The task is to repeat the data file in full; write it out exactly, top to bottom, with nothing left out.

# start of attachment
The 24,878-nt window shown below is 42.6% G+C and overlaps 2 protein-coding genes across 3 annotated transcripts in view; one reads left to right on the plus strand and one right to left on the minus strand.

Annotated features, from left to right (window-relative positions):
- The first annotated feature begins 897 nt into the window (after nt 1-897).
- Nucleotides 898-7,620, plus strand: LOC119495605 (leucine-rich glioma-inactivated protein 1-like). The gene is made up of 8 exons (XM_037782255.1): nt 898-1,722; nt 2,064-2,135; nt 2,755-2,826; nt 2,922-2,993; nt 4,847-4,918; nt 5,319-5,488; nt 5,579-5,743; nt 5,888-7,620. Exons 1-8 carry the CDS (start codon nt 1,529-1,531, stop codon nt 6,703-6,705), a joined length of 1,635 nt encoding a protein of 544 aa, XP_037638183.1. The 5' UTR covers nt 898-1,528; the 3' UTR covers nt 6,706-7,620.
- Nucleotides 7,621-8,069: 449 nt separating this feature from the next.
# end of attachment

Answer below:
The 24,878-nt window shown below is 42.6% G+C and overlaps 2 protein-coding genes across 3 annotated transcripts in view; one reads left to right on the plus strand and one right to left on the minus strand.

Annotated features, from left to right (window-relative positions):
- The first annotated feature begins 897 nt into the window (after nt 1-897).
- Nucleotides 898-7,620, plus strand: LOC119495605 (leucine-rich glioma-inactivated protein 1-like). The gene is made up of 8 exons (XM_037782255.1): nt 898-1,722; nt 2,064-2,135; nt 2,755-2,826; nt 2,922-2,993; nt 4,847-4,918; nt 5,319-5,488; nt 5,579-5,743; nt 5,888-7,620. Exons 1-8 carry the CDS (start codon nt 1,529-1,531, stop codon nt 6,703-6,705), a joined length of 1,635 nt encoding a protein of 544 aa, XP_037638183.1. The 5' UTR covers nt 898-1,528; the 3' UTR covers nt 6,706-7,620.
- Nucleotides 7,621-8,069: 449 nt separating this feature from the next.